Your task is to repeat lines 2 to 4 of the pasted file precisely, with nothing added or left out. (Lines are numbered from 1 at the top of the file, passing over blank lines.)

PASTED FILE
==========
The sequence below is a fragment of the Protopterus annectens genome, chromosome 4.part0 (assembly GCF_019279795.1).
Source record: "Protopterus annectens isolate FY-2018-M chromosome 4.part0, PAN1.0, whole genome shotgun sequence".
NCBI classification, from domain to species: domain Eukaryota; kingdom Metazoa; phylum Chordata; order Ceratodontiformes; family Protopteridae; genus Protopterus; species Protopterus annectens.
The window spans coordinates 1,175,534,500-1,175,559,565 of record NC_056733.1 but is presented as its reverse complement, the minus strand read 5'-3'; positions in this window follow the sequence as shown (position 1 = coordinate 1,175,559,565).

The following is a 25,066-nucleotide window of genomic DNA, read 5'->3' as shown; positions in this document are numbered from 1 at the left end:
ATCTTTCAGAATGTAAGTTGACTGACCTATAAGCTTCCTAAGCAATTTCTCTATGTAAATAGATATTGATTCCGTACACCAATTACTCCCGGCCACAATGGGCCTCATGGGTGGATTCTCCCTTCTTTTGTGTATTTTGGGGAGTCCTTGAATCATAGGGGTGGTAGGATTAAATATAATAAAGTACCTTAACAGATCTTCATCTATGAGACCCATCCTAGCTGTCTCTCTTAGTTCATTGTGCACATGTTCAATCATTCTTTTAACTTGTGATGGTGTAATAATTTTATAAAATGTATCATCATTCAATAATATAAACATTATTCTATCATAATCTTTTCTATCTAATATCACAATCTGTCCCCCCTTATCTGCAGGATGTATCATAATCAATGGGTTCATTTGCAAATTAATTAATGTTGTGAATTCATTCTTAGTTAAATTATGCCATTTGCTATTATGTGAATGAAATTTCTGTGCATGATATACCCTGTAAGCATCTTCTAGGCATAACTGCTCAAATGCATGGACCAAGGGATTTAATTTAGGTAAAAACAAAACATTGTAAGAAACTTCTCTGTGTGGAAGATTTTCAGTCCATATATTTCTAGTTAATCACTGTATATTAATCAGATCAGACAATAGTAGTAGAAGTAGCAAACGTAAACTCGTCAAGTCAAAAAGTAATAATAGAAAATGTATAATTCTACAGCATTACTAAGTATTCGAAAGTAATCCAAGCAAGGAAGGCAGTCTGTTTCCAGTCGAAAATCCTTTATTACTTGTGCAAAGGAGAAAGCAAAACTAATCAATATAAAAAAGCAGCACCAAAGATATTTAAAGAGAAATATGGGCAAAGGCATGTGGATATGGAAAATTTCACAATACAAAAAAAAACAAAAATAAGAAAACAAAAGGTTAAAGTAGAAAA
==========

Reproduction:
Source record: "Protopterus annectens isolate FY-2018-M chromosome 4.part0, PAN1.0, whole genome shotgun sequence".
NCBI classification, from domain to species: domain Eukaryota; kingdom Metazoa; phylum Chordata; order Ceratodontiformes; family Protopteridae; genus Protopterus; species Protopterus annectens.
The window spans coordinates 1,175,534,500-1,175,559,565 of record NC_056733.1 but is presented as its reverse complement, the minus strand read 5'-3'; positions in this window follow the sequence as shown (position 1 = coordinate 1,175,559,565).